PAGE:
Broken Rail

One of the most common problems automatic train control (ATC) techs face is a ‘down track circuit(s)’.  That is, a track circuit that is showing false occupancy — it looks like there is a train in that section of track when there is not.  That is due to the (usually) fail-safe design of the system.  Any failure — loss of power; a broken rail clamp; a bad connection; a faulty circuit board; cracked/broken rail; defective impedance bond; etc, will cause the track relay to drop and indicate that there is a train in the associated circuit (i.e. section of track).

Until recently at least, train movement took priority.  If there was a down track circuit during rush hour, Central Control (OCC) generally would not let us go wayside (onto the tracks) to investigate.  They were even more reluctant to do so after some employees were killed and new safety rules were implemented.  The rules stated that generally ATC techs must install slow (15 mph) speed restrictions before going wayside.  OCC knew that would delay trains even more than the down track circuit so they generally denied us permission to work during rush hour — even though if there was a quick fix (like replacing a broken clamp) delays would be minimized.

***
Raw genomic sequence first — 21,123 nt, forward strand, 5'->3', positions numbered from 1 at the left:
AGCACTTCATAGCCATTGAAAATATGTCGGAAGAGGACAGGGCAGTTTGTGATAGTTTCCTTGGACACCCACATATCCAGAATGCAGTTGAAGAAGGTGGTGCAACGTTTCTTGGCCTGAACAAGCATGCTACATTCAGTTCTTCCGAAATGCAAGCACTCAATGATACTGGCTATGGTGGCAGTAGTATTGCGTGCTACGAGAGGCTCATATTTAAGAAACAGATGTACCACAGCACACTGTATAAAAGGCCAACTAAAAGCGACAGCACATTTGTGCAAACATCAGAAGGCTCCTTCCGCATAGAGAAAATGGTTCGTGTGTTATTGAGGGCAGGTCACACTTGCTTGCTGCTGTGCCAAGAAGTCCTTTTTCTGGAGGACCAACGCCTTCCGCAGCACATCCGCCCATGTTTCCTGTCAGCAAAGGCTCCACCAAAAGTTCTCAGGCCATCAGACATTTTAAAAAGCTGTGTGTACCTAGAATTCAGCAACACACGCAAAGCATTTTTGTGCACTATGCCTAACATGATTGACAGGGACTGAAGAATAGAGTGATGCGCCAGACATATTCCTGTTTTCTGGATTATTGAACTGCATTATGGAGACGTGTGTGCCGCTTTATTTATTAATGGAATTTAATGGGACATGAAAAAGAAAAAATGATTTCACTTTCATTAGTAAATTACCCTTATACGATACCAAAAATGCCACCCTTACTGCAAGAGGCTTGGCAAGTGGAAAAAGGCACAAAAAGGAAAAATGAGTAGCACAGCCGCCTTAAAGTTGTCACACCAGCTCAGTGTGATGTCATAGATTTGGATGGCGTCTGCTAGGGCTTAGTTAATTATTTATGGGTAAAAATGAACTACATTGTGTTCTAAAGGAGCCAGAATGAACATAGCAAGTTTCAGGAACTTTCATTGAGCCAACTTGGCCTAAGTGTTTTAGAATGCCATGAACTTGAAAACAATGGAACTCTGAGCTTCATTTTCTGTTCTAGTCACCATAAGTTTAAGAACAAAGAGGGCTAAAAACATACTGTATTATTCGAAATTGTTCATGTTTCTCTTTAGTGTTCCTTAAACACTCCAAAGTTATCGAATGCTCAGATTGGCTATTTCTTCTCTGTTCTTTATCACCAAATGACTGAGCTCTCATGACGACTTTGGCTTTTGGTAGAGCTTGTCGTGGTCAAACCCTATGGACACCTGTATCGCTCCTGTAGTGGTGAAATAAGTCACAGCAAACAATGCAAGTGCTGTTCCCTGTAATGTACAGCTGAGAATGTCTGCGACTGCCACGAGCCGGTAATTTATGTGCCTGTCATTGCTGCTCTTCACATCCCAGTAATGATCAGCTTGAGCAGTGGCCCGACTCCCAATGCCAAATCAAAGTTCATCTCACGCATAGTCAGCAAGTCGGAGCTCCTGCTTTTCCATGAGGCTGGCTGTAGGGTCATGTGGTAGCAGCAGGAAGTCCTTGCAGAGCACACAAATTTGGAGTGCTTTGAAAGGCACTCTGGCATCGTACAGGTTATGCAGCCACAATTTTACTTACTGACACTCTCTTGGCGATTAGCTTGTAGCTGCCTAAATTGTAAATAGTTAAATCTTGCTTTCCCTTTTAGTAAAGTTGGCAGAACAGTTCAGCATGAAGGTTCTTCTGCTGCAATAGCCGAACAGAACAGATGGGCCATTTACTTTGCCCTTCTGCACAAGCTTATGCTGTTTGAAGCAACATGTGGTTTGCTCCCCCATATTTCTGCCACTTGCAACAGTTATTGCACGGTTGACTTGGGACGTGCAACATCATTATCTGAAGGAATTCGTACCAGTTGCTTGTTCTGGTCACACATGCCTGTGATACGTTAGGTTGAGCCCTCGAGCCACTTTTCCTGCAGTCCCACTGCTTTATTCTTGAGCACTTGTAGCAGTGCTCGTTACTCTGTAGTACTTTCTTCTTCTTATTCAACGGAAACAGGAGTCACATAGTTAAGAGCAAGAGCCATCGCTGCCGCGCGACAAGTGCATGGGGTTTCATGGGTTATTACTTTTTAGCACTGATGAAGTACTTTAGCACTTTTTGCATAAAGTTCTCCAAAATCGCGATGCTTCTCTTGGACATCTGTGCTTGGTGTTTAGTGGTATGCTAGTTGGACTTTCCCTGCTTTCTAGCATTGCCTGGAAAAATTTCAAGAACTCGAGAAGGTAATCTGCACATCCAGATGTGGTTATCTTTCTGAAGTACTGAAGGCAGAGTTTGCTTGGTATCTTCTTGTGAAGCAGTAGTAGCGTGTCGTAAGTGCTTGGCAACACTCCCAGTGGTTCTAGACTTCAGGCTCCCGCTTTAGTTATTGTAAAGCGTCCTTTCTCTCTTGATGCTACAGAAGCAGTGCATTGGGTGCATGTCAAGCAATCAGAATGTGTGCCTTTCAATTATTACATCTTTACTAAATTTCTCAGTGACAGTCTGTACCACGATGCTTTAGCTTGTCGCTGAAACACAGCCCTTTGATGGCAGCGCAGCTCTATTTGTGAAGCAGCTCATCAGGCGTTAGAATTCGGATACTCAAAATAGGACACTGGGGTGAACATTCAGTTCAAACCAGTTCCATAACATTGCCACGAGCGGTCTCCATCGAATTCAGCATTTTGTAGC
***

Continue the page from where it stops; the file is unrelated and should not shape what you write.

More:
One day, there was a down track circuit on the outbound track (track #2) just north of the tunnel between White Flint (A12) and Twinbrook (A13).  My coworkers requested that Central give them permission to go wayside and OCC refused to do so until after rush hour.  When they finally were allowed to go check the wayside equipment they found a broken rail!  There was about a 2″ gap at the break and trains full of passengers had been running over it for hours!

That is just one example of what the attitude used to be, and still is to a certain extent.

I recall switch problems that could have been resolved by replacing a fuse but OCC refused to give us even one minute to locate the bad fuse and replace it.  Instead, their knee-jerk reaction was to have us go wayside and ‘block’ the track switches (literally putting a block of wood into the switch to prevent it from throwing).  As a result, thousands of passengers were unnecessarily delayed until after rush hour when we would be allowed to resolve the problem.

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